In the new book about the “beloved” actress, writer, and as Sheila calls her “badass feminist icon,” Fisher is celebrated for both her strength and vulnerability in one of the most compelling and comprehensive biographies on a Hollywood legend in recent years. Carrie Fisher A Life on the Edge has garnered rave reviews from The Washington Post, USA Today (calling it a “not to miss” book), Publisher’s Weekly, Refinery29, and Kirkus praised the book exclaiming readers will “fall in love with Carrie Fisher.” When I asked Sheila why she’d chosen to devote an entire book to one star rather than follow up her successful formula of examining a trio of talents, she said, “Carrie was so iconic and interesting, she was impossible to ignore. She was the Dorothy Parker of her time.”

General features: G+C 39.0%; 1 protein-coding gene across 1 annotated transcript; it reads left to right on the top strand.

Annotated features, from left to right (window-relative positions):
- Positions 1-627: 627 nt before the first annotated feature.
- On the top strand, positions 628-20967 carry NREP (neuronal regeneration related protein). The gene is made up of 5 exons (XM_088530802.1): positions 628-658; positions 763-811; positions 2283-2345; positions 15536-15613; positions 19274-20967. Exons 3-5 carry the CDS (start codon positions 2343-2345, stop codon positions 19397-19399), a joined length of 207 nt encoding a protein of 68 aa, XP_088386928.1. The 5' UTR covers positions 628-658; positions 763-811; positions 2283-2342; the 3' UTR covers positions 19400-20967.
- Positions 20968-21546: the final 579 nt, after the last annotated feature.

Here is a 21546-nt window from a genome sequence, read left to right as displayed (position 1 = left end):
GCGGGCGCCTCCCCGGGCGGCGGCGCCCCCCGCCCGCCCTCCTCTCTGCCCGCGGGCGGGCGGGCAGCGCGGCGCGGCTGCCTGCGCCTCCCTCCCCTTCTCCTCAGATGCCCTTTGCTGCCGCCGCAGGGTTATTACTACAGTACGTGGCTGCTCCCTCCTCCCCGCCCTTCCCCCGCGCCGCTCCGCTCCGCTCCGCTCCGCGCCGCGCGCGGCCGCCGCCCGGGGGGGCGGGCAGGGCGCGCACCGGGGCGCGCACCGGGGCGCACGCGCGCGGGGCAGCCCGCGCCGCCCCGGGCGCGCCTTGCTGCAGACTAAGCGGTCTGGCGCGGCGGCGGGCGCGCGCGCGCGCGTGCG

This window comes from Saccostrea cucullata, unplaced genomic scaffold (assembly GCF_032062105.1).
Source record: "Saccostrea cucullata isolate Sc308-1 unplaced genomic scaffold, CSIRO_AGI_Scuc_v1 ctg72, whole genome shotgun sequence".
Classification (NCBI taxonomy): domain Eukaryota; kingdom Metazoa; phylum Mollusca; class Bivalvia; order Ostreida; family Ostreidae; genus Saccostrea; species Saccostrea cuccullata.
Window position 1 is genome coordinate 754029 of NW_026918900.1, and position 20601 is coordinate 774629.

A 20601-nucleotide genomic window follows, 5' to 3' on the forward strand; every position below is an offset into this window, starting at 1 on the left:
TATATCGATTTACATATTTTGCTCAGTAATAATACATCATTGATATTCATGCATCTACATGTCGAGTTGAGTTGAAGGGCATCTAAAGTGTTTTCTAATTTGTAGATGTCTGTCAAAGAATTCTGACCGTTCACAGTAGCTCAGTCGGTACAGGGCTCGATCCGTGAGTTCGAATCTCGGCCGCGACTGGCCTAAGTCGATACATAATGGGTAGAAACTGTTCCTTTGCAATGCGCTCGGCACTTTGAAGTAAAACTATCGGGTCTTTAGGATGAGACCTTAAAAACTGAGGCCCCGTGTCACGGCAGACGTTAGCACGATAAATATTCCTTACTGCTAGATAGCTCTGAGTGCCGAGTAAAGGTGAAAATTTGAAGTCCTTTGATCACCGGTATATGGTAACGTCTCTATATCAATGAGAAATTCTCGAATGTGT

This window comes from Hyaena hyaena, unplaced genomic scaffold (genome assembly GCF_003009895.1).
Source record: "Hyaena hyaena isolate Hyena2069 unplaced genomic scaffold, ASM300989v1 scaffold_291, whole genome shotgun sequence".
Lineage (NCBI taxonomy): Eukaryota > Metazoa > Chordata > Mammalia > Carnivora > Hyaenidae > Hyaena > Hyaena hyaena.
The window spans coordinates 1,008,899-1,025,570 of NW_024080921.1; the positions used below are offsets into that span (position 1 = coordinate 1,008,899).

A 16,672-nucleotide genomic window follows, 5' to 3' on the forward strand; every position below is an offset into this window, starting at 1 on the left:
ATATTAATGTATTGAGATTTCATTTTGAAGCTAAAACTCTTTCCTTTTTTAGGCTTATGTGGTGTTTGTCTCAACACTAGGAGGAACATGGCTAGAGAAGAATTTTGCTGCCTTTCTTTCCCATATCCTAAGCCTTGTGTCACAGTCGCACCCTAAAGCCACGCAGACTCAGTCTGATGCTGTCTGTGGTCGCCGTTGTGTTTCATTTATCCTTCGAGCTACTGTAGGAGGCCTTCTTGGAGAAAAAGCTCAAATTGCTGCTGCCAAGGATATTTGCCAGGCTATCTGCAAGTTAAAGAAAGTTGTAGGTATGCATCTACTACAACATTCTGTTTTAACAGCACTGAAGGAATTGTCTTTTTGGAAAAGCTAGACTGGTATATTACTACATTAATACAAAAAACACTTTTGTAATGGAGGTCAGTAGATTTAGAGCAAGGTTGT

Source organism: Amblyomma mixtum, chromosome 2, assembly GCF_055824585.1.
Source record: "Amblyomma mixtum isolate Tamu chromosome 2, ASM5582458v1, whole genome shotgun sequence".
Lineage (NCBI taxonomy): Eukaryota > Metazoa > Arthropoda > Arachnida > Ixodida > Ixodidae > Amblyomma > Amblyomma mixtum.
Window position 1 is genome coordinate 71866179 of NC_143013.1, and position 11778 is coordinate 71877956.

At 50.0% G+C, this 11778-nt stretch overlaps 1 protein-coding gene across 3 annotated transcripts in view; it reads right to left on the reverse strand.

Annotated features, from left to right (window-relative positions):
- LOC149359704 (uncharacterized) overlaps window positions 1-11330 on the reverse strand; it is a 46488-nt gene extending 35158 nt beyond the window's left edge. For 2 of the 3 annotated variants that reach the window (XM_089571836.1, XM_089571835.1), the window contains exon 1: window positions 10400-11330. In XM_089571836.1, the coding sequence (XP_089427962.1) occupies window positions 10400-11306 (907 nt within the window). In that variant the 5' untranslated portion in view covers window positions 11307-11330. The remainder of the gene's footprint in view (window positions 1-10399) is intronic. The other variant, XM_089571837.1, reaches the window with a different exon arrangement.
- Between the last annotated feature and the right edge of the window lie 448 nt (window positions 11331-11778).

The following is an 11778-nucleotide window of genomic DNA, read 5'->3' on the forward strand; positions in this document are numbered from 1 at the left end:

When Fisher died suddenly in December 2016 – with her mother, the brilliant Debbie Reynolds, passing away from a stroke the very next day – there was an outpouring of affection for both women. Sheila covers all the highs and lows of Fisher’s complicated life – her overnight megastar status at 19 years old when cast as Princess Leia in Star Wars, her codependent relationship with her superstar mother, marriages to Paul Simon and Bryan Lourd as well as her very public battles with drug addiction and bipolar disorder.